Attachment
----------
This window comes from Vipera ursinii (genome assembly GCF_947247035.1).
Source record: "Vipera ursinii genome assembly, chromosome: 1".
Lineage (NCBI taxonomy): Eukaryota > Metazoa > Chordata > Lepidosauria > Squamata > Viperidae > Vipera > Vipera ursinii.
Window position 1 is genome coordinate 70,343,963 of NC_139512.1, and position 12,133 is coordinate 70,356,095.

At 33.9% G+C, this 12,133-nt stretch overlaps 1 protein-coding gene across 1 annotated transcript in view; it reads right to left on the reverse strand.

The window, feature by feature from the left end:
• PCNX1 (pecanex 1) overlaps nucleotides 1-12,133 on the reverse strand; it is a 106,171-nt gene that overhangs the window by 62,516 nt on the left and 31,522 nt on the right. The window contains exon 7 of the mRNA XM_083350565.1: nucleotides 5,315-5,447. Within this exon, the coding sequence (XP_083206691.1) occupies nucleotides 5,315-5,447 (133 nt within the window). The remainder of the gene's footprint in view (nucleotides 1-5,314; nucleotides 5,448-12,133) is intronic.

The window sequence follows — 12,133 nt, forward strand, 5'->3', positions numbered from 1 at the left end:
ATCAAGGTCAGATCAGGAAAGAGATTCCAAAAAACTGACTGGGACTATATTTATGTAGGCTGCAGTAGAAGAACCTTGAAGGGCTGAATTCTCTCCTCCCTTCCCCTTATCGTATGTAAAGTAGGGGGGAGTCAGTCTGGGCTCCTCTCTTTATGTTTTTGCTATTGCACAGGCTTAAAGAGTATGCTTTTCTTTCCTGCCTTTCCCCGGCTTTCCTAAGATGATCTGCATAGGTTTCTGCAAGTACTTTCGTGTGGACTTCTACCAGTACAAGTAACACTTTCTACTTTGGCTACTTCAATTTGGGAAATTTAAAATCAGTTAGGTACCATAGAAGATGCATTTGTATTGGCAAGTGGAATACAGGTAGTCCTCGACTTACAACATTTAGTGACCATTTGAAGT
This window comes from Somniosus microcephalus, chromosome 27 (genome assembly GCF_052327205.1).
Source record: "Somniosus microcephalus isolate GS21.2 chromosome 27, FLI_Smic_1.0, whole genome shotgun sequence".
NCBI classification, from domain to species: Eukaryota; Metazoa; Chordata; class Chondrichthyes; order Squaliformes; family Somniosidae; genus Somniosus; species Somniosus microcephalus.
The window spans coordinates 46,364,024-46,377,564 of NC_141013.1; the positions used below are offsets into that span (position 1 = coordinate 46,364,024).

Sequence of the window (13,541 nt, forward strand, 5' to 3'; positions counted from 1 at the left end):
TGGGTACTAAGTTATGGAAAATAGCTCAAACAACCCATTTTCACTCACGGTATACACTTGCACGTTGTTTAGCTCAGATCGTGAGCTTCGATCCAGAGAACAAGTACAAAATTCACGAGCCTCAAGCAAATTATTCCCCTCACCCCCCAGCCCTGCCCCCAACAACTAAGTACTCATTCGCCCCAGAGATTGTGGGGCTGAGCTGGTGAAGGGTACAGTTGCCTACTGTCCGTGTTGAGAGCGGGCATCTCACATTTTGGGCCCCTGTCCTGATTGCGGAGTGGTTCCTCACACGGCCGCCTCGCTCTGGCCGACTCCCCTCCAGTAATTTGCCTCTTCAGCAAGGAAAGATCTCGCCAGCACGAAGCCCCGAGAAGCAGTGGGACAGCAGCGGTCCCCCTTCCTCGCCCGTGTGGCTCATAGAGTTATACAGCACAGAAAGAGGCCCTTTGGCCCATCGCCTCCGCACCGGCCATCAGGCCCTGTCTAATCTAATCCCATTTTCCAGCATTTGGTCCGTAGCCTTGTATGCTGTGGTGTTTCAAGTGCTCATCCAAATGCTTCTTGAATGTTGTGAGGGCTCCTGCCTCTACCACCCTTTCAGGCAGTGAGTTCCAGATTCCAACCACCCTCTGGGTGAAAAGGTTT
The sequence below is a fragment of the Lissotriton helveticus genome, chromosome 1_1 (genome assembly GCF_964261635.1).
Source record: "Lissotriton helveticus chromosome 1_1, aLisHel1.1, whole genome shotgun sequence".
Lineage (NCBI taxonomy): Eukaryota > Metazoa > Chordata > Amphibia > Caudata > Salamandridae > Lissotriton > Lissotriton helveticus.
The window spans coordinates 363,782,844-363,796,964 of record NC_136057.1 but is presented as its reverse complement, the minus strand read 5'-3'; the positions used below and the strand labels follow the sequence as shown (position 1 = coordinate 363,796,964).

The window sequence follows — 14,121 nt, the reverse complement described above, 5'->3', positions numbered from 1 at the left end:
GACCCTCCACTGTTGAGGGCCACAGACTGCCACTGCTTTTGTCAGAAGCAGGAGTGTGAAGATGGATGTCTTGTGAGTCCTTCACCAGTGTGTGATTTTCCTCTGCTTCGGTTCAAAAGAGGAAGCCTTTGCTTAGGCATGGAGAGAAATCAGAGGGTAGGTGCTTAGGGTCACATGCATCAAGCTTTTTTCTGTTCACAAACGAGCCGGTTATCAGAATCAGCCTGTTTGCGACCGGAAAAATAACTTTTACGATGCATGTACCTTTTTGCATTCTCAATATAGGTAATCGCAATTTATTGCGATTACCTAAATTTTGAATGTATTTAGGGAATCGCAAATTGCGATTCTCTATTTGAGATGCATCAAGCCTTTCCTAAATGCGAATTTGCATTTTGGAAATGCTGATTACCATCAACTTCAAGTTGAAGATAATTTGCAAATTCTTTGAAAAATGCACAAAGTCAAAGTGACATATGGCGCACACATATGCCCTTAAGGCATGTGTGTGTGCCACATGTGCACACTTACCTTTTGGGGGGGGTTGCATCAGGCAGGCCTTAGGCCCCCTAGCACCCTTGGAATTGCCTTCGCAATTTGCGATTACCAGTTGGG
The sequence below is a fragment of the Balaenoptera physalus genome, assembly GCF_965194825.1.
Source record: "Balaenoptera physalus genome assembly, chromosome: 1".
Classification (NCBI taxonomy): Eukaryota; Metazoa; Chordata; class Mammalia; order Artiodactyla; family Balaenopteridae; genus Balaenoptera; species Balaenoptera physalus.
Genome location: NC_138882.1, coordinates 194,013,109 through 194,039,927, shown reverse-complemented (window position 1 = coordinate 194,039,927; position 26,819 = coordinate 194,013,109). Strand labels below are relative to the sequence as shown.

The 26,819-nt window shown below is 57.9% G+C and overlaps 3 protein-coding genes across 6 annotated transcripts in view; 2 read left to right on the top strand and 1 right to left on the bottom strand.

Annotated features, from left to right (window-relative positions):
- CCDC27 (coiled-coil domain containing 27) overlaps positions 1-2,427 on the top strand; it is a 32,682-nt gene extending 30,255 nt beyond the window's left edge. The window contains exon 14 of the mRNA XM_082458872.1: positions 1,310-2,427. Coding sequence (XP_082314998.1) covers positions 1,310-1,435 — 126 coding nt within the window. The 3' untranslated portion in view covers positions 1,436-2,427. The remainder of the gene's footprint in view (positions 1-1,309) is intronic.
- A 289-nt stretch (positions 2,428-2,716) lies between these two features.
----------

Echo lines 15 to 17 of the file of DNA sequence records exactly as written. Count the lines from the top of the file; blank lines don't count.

TGGGTACTAAGTTATGGAAAATAGCTCAAACAACCCATTTTCACTCACGGTATACACTTGCACGTTGTTTAGCTCAGATCGTGAGCTTCGATCCAGAGAACAAGTACAAAATTCACGAGCCTCAAGCAAATTATTCCCCTCACCCCCCAGCCCTGCCCCCAACAACTAAGTACTCATTCGCCCCAGAGATTGTGGGGCTGAGCTGGTGAAGGGTACAGTTGCCTACTGTCCGTGTTGAGAGCGGGCATCTCACATTTTGGGCCCCTGTCCTGATTGCGGAGTGGTTCCTCACACGGCCGCCTCGCTCTGGCCGACTCCCCTCCAGTAATTTGCCTCTTCAGCAAGGAAAGATCTCGCCAGCACGAAGCCCCGAGAAGCAGTGGGACAGCAGCGGTCCCCCTTCCTCGCCCGTGTGGCTCATAGAGTTATACAGCACAGAAAGAGGCCCTTTGGCCCATCGCCTCCGCACCGGCCATCAGGCCCTGTCTAATCTAATCCCATTTTCCAGCATTTGGTCCGTAGCCTTGTATGCTGTGGTGTTTCAAGTGCTCATCCAAATGCTTCTTGAATGTTGTGAGGGCTCCTGCCTCTACCACCCTTTCAGGCAGTGAGTTCCAGATTCCAACCACCCTCTGGGTGAAAAGGTTT
The sequence below is a fragment of the Lissotriton helveticus genome, chromosome 1_1 (genome assembly GCF_964261635.1).
Source record: "Lissotriton helveticus chromosome 1_1, aLisHel1.1, whole genome shotgun sequence".